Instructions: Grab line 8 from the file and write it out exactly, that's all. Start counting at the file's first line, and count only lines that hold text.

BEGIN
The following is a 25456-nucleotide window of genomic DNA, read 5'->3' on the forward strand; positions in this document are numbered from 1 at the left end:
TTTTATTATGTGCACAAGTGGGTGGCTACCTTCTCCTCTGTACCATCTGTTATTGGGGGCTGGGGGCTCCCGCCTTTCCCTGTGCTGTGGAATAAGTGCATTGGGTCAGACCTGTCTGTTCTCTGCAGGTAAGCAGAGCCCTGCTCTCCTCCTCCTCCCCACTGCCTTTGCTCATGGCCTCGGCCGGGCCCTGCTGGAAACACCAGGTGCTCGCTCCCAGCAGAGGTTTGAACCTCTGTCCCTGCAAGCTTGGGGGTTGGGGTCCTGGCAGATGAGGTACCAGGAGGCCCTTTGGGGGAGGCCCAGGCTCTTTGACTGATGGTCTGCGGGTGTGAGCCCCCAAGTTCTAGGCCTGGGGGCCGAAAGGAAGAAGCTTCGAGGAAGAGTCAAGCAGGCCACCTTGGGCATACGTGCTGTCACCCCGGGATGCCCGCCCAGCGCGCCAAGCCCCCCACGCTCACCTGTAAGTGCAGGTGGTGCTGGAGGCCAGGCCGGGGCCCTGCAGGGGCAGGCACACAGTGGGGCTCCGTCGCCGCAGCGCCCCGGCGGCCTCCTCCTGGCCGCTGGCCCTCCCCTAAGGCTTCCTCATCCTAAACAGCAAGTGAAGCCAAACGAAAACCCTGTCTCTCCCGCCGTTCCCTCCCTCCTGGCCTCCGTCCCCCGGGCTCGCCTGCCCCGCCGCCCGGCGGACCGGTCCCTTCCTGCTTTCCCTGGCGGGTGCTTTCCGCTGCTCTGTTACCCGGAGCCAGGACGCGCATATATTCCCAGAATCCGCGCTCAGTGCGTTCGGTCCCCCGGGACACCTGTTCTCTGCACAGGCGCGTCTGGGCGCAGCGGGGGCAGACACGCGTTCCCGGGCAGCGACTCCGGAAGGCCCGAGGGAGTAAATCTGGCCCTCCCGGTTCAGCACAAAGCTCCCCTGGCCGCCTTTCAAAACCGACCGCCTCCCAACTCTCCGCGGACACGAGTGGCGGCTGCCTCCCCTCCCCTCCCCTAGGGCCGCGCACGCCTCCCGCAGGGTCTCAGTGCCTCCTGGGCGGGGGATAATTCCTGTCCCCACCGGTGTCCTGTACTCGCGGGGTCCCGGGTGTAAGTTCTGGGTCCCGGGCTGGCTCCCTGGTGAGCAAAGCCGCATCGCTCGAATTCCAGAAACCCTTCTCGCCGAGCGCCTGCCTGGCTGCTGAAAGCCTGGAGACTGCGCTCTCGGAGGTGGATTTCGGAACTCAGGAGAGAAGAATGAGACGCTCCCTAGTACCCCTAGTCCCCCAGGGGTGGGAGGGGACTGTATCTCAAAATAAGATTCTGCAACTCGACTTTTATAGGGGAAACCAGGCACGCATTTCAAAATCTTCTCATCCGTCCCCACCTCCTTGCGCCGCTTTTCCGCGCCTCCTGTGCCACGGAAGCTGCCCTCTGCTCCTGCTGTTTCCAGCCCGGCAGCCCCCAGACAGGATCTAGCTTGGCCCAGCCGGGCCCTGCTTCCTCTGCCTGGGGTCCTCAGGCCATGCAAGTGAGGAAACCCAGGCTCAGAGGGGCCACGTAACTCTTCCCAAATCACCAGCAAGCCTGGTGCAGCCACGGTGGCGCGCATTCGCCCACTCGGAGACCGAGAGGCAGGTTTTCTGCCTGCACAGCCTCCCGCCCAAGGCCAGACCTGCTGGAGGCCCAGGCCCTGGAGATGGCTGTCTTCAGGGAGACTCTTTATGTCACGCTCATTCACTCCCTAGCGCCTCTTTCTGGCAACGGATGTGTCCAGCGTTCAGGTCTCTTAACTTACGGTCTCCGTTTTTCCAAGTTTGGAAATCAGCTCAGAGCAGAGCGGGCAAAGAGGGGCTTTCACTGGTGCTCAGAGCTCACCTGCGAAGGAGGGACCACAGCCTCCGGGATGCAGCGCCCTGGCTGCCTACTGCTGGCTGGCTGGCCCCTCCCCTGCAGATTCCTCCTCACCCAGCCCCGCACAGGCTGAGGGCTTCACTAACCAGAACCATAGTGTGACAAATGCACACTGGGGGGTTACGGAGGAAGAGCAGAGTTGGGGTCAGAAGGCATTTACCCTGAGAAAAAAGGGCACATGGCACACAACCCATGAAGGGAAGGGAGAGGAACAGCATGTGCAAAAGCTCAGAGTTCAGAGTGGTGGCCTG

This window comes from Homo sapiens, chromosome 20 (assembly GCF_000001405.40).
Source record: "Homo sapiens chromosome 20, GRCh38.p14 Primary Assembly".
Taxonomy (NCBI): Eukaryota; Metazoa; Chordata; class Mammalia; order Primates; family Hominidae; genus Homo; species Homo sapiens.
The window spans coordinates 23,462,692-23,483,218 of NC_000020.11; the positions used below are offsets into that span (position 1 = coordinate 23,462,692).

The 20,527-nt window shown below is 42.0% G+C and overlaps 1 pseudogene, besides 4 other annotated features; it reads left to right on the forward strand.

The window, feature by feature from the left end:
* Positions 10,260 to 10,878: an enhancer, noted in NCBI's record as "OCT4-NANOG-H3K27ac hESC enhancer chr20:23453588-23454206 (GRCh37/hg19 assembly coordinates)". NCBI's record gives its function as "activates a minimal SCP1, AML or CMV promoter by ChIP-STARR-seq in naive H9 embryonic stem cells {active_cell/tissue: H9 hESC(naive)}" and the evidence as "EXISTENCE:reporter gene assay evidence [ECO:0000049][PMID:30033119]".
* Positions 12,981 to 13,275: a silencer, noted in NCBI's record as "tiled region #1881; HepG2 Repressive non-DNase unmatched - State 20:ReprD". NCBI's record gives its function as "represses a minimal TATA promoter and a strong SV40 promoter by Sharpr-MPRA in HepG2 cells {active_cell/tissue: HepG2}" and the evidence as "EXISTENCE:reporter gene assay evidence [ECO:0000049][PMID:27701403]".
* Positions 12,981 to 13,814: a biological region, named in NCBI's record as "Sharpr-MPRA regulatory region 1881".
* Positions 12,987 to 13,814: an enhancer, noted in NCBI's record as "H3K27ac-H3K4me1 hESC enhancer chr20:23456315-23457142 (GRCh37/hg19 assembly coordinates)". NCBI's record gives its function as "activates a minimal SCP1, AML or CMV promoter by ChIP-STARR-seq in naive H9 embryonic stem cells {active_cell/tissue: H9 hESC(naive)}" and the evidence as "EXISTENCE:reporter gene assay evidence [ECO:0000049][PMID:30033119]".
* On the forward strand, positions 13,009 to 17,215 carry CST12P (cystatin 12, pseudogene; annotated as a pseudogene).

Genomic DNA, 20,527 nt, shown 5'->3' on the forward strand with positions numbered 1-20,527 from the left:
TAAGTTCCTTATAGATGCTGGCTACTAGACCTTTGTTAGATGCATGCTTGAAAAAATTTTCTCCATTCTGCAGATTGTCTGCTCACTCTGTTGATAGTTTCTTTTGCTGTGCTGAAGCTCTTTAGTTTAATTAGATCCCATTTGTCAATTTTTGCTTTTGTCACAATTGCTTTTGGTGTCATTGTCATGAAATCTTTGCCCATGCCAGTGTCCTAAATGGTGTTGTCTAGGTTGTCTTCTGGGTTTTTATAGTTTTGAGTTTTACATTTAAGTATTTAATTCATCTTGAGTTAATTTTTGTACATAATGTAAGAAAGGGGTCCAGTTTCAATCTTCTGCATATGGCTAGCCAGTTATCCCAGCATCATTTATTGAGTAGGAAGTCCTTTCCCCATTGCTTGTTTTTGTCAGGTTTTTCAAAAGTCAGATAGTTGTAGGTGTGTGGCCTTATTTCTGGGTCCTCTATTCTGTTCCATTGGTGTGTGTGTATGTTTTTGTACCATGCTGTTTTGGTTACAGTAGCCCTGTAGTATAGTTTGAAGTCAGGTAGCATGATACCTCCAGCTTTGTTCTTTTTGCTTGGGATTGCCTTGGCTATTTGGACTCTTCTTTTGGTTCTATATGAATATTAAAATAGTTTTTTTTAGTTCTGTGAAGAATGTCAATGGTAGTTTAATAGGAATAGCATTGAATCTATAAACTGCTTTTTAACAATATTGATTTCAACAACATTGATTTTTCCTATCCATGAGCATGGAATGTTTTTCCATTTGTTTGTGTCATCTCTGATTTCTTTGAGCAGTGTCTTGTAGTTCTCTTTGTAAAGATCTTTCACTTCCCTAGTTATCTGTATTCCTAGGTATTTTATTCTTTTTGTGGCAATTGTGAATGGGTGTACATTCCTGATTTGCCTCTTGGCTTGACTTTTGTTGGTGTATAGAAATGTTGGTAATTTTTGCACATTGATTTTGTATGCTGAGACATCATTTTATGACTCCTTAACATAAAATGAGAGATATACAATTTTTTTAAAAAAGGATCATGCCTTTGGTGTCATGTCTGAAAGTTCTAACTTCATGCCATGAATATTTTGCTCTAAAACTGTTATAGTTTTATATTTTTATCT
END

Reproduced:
The window, feature by feature from the left end: